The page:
Despite a lawmaker’s worries it could lead to legalizing marijuana, a measure that would allow Oklahomans to legally brew beer for their own use won easy passage Wednesday in the House of Representatives.
House Bill 2348 would allow Oklahomans to brew up to 200 gallons, or about 80 cases, a year for their personal use.
They must get a permit from the state’s liquor agency, just as people who make wine or cider do now. Beer made for personal use would not be subject to excise tax.
It’s legal for Oklahomans to make wine and cider, but state law excludes beer brewing, said Rep. Colby Schwartz, author of HB 2348. Many brew beer for their own use, to serve to guests and to enter in beer-making competitions.
The prohibition is rarely enforced, said Schwartz, R-Yukon. State liquor agents are hard-pressed to enforce laws at commercial establishments, let alone going door to door to check brewing operations.
Anyone brewing beer at home now could face a fine of up to $5,000.
HB 2348 passed 76-19. It now goes to the Senate.
"What’s next?” asked Rep. Todd Russ, R-Cordell. "California has marijuana legalized. We complain people are making drugs in their houses right now and yet we’re going to go and pass a bill that says this (home brew) is not a bad drug.”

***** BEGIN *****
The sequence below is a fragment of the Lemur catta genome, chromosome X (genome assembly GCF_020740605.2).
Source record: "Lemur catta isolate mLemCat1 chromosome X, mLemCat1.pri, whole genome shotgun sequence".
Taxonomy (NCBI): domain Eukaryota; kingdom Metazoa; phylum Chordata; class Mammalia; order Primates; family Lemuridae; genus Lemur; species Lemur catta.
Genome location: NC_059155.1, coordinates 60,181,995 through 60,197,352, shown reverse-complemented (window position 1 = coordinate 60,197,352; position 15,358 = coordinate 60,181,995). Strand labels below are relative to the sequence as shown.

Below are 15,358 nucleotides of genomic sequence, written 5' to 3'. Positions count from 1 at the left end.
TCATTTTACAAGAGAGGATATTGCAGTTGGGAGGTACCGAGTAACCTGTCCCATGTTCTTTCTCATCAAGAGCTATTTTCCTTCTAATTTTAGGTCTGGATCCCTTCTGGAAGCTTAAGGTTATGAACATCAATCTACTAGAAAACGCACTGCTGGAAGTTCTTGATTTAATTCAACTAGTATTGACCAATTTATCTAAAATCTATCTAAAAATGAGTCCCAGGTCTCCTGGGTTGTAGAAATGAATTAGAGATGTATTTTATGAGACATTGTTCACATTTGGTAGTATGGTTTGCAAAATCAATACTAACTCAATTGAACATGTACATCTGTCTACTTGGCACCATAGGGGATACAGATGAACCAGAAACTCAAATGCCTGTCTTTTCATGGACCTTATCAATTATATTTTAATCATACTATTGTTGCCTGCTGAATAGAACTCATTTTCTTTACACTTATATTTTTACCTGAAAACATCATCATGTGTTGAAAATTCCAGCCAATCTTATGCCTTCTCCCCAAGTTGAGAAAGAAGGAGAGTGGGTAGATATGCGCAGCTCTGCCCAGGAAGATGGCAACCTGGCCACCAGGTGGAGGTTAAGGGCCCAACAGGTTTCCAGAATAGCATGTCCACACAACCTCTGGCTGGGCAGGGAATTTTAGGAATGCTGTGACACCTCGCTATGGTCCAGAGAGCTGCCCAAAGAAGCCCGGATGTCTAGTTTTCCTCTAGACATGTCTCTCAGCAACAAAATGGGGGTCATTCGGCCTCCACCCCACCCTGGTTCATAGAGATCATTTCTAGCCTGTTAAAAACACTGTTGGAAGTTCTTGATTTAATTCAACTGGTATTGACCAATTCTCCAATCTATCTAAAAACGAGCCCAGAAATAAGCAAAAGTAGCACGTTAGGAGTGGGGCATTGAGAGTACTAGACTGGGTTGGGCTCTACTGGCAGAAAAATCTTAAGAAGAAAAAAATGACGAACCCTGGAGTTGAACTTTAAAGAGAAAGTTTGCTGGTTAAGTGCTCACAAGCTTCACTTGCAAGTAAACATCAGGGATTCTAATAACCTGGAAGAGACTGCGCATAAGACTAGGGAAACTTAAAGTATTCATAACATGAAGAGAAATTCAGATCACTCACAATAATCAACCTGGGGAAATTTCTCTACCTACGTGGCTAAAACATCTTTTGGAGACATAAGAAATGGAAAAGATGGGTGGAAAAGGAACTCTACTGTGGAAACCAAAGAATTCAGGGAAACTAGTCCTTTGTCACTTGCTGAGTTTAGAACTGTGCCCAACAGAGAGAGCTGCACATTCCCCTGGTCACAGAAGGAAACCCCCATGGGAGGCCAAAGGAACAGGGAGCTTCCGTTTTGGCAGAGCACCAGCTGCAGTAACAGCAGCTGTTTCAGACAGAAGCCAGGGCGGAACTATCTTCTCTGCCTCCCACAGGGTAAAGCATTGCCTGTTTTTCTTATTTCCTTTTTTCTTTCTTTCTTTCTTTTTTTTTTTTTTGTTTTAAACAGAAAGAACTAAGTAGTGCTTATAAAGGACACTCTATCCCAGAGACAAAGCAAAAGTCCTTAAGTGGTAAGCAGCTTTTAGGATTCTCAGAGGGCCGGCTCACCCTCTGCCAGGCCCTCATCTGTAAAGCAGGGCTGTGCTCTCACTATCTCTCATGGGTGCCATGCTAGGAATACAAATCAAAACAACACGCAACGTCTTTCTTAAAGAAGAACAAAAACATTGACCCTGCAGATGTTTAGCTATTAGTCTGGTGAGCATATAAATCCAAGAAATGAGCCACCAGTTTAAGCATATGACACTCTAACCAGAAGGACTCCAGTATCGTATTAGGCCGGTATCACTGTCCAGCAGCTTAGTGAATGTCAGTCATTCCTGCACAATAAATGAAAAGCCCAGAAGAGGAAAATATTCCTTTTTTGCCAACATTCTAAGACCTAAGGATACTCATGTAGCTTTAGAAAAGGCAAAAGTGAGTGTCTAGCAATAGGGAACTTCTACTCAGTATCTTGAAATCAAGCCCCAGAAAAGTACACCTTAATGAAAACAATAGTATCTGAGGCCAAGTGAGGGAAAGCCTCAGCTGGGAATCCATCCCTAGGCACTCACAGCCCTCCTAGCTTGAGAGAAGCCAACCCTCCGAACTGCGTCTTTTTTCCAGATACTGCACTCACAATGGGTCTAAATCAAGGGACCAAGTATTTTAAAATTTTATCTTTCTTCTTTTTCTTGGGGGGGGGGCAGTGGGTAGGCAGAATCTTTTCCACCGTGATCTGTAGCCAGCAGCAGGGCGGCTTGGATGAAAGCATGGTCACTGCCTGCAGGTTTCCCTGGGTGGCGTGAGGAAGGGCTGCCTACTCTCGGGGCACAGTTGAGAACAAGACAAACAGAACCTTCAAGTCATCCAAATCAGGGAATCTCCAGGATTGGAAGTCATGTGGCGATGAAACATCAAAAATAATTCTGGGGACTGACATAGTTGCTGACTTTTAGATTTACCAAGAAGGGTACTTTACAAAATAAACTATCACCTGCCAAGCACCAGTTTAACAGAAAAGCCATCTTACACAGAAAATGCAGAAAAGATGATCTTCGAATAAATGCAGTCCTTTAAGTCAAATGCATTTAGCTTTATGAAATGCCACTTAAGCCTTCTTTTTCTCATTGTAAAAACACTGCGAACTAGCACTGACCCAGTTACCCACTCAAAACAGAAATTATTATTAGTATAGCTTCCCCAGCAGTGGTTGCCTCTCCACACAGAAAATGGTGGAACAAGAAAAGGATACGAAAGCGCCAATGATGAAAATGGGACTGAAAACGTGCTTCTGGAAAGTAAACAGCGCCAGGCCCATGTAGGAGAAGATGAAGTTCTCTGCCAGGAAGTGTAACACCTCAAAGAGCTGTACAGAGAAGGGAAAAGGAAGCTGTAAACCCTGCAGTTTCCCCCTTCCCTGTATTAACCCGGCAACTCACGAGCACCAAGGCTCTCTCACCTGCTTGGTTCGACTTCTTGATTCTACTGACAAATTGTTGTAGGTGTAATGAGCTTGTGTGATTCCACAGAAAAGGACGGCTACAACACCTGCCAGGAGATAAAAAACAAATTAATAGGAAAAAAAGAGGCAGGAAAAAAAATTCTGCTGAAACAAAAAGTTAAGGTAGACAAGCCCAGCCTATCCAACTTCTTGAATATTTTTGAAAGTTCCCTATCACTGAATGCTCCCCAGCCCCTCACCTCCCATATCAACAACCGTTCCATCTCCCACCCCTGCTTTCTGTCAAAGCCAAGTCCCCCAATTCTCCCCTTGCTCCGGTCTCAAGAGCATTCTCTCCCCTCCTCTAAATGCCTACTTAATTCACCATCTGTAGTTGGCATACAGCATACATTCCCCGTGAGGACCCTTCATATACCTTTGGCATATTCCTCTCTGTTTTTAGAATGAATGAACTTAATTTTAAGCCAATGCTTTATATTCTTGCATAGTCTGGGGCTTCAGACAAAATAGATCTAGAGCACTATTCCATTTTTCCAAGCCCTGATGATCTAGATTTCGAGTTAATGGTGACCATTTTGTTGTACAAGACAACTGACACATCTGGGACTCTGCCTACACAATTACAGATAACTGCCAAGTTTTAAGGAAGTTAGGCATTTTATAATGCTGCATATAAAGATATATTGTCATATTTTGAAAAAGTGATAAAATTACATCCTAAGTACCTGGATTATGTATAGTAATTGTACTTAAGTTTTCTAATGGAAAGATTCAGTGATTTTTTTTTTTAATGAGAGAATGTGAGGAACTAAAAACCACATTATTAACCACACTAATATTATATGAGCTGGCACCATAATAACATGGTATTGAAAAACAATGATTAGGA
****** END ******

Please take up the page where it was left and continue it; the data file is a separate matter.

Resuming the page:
Bill brings 'parity'
"If you want to have a debate and carry a bill out here that outlaws all alcohol in Oklahoma, you can do that,” Schwartz said. "What I chose to do is to bring the home making of beer into parity with what is already provided for wine and cider.”
Russ said he worries legalizing home brewing could lead to more state alcohol problems.
Schwartz said most home brewers are responsible, often spending thousands of dollars on equipment. It takes time to make the beer compared with being able to buy beer or liquor now for immediate consumption.
Russ told his fellow House members to think twice before voting for HB 2348, "and if you go to church Sunday, remember how you voted today.”
‘This is ridiculous’
Rep. Joe Dorman, D-Rush Springs, said he thought conservatives were against government in people’s lives. It’s not an issue about character — at least three of the Founding Fathers made their own brews, he said.
"Samuel Adams has a beer named after him,” Dorman said.
"This is ridiculous,” he said. "These people have this as a hobby, they make their own product and they share it with their friends. ... This is one of those issues that makes us look stupid to the rest of the country.”
BY MICHAEL MCNUTT
March 4, 2010